Hope When You Fall Short

In a recent post, the writer had said that God did not make the human brain to be able to think of 2 different things at the same time. We can either think on the good, or the bad, but not both at once. So, if we have the choice in how we think, what do you suppose would be the best choice in any situation? We can think on all things good, positive, and godly and be content, or we can make a decision to think the wrong way and always be discontent. I like Philippians 4:8; Finally, brothers and sisters, whatever is true, whatever is noble, whatever is right, whatever is pure, whatever is lovely, whatever is admirable—if anything is excellent or praiseworthy—think about such things. We have to learn to turn our upside down thinking, right side up! I hope this blesses you today! Viv

Hope When You Fall Short
Holley Gerth

As I stood in front of endless arrays of eye shadows, lipsticks and intimidating loveliness I felt like I’d entered another world. My patient but now toe-tapping husband brought me back to reality. I took one last look at the display, grabbed what I needed and headed for the check-out stand.

Back home I stood in front of the mirror and tried my new beauty find. Um, nope. Not going to work. We were already running a bit late for church so I rushed out the door with it on anyway. And I have to admit I sighed a bit on the inside.

There’s nothing like praise music to bring your perspective back in line. And as I stood in our sanctuary, I whispered to God, “What is going on here? How can make-up even make it onto the list of things that bug me?” And in that moment my heart realized—it wasn’t about the make-up. It was about feeling I had fallen short of some ideal I had in my mind. Some vague idea about what it means to really be a woman.

Apparently, I had some ridiculous rule inside that went something like this: Real women must know how to pick the correct shade of lipstick the first time. Ha! Who knows how or why or when I made this up.

This is an ongoing struggle I have in my life: There’s an ideal I feel I need to meet and I fall short of it. Then I feel guilty and disappointed in myself. Yep, I have these ideals for pretty much every area of my life: woman, writer, friend, daughter, wife, worker. {Please tell me I’m not the only one.}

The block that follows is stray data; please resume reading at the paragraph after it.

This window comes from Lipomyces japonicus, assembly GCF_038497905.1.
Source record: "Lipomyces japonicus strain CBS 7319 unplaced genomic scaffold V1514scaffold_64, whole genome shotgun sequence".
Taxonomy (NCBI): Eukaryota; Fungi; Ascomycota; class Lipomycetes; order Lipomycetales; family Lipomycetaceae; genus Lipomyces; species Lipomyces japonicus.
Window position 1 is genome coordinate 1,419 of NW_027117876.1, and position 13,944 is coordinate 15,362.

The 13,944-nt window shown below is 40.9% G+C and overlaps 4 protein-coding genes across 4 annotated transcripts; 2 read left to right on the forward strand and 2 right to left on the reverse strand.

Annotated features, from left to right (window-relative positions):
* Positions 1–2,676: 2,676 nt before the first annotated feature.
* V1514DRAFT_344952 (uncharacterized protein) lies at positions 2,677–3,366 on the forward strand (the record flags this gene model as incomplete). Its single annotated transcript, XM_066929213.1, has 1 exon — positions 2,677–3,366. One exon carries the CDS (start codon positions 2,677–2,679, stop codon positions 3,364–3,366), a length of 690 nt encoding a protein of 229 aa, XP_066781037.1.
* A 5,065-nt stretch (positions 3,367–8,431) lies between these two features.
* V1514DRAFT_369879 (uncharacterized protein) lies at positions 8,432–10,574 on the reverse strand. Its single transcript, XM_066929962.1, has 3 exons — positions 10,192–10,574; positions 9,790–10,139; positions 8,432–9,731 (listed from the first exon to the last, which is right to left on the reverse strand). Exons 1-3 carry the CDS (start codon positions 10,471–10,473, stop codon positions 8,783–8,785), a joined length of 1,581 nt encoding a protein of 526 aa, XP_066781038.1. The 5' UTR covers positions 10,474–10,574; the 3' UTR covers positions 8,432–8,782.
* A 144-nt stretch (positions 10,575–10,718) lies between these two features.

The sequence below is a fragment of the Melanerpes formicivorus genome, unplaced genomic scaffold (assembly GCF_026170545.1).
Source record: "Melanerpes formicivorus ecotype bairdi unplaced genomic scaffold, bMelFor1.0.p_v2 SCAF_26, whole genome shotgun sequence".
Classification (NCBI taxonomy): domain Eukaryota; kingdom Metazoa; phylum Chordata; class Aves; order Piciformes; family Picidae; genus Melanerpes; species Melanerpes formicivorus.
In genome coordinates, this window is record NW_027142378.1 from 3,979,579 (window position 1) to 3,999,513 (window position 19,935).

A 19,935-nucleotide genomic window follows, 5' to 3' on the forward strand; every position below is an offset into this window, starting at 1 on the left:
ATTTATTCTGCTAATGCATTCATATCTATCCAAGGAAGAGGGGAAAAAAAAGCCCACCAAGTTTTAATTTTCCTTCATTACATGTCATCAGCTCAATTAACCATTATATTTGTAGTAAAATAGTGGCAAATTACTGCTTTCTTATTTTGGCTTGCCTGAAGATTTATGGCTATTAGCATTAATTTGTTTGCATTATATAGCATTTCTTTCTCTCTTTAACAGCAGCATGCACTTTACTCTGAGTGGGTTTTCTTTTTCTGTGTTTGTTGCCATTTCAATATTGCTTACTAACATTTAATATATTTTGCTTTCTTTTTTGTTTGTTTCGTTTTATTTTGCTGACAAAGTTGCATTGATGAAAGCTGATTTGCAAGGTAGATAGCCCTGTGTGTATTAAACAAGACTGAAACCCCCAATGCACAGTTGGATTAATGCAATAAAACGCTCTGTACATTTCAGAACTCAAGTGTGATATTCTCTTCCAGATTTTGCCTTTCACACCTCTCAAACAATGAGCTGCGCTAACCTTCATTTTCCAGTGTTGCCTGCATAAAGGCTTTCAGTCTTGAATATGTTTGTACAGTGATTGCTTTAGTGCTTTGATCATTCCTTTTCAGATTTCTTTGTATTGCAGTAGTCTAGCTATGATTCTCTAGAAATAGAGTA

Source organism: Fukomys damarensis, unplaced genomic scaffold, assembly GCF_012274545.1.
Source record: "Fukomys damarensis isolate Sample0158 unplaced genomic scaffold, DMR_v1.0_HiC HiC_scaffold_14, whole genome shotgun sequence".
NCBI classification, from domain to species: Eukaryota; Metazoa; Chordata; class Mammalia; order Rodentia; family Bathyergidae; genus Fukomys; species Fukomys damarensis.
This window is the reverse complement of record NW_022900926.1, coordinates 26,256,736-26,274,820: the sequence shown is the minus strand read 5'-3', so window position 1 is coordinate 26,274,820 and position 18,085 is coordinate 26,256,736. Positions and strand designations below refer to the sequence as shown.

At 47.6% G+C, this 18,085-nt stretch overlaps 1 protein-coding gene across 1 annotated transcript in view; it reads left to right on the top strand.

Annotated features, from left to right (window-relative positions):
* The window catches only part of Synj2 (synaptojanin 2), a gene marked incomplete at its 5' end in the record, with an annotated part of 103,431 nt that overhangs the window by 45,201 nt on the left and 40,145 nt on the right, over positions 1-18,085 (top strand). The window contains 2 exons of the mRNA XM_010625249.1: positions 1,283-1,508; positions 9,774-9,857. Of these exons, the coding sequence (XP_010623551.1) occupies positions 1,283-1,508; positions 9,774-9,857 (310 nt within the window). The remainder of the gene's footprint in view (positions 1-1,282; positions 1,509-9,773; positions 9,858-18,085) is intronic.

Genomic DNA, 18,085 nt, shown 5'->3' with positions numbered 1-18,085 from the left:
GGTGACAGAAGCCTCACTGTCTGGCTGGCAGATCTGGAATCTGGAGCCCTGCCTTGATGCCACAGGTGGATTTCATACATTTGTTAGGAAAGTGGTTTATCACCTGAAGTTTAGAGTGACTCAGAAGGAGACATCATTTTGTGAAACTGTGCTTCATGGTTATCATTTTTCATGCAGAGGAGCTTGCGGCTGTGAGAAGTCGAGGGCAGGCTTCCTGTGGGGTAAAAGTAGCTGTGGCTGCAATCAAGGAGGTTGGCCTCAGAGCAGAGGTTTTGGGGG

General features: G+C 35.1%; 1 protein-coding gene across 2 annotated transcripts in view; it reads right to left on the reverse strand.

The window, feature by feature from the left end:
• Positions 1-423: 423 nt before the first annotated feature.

Does God put this on me? No, ma’am. It’s all me with a capital “M.” Perhaps it comes with the territory of being an idealist and a dreamer. What I can envision and what I can turn into reality are always two very different things. And I’m learning that’s okay. It simply means I’m human. Missing my ideals is not a sin.

Romans 3:23 tells us, “For all have sinned and fall short of the glory of God.” Sin is direct rebellion against God. Falling short is when we try hard with good intentions but we just don’t quite reach the ideal. We get ourselves in trouble when we confuse falling short with sin. Because then we beat ourselves up, tear ourselves down and feel guilty {actually, those aren’t the responses God wants to sin either—but that’s for another post}. Then we often start holding back because the only way not to fall short is not to try.

Friend, this side of heaven we will make bazillions of mistakes. We will pick the wrong lipstick. We’ll burn the toast. We’ll run the stoplight. We’ll forget the birthday. We’ll put the pink shirt in with the white laundry.

In other words, we’ll be human.

In those moments we have two choices: We can berate ourselves for not being God. Or we can let those moments remind us we are not him. The first leads to condemnation. The second leads to praise. You can guess which one he’d rather have us choose. We are loved even when we fall short. And God wants to use us anyway. Our limitations cannot stop a limitless God.

The next morning I tried on my new make-up again and decided it worked just fine after all.

It’s funny how different things can be when you look at them in a new light.


Holley Gerth

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